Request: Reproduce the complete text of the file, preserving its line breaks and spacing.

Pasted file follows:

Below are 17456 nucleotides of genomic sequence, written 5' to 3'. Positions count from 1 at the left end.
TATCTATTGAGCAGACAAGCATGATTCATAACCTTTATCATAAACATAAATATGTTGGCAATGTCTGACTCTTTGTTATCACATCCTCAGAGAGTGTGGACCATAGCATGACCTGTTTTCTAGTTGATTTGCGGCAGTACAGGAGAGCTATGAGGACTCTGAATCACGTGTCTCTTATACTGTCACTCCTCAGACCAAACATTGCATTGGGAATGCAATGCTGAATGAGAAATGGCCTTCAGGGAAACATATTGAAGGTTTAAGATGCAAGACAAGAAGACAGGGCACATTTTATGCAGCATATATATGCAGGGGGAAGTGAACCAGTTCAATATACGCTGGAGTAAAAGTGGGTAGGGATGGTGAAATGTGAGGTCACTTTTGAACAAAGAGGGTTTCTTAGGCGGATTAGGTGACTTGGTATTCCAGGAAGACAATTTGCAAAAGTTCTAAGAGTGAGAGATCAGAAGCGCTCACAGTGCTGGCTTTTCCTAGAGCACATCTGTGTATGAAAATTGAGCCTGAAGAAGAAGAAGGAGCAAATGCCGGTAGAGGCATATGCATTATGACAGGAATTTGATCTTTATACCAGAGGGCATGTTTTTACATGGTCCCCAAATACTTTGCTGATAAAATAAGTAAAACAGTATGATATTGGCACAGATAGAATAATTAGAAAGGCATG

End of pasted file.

Below are 17456 nucleotides of genomic sequence, written 5' to 3'. Positions count from 1 at the left end.
TATCTATTGAGCAGACAAGCATGATTCATAACCTTTATCATAAACATAAATATGTTGGCAATGTCTGACTCTTTGTTATCACATCCTCAGAGAGTGTGGACCATAGCATGACCTGTTTTCTAGTTGATTTGCGGCAGTACAGGAGAGCTATGAGGACTCTGAATCACGTGTCTCTTATACTGTCACTCCTCAGACCAAACATTGCATTGGGAATGCAATGCTGAATGAGAAATGGCCTTCAGGGAAACATATTGAAGGTTTAAGATGCAAGACAAGAAGACAGGGCACATTTTATGCAGCATATATATGCAGGGGGAAGTGAACCAGTTCAATATACGCTGGAGTAAAAGTGGGTAGGGATGGTGAAATGTGAGGTCACTTTTGAACAAAGAGGGTTTCTTAGGCGGATTAGGTGACTTGGTATTCCAGGAAGACAATTTGCAAAAGTTCTAAGAGTGAGAGATCAGAAGCGCTCACAGTGCTGGCTTTTCCTAGAGCACATCTGTGTATGAAAATTGAGCCTGAAGAAGAAGAAGGAGCAAATGCCGGTAGAGGCATATGCATTATGACAGGAATTTGATCTTTATACCAGAGGGCATGTTTTTACATGGTCCCCAAATACTTTGCTGATAAAATAAGTAAAACAGTATGATATTGGCACAGATAGAATAATTAGAAAGGCATG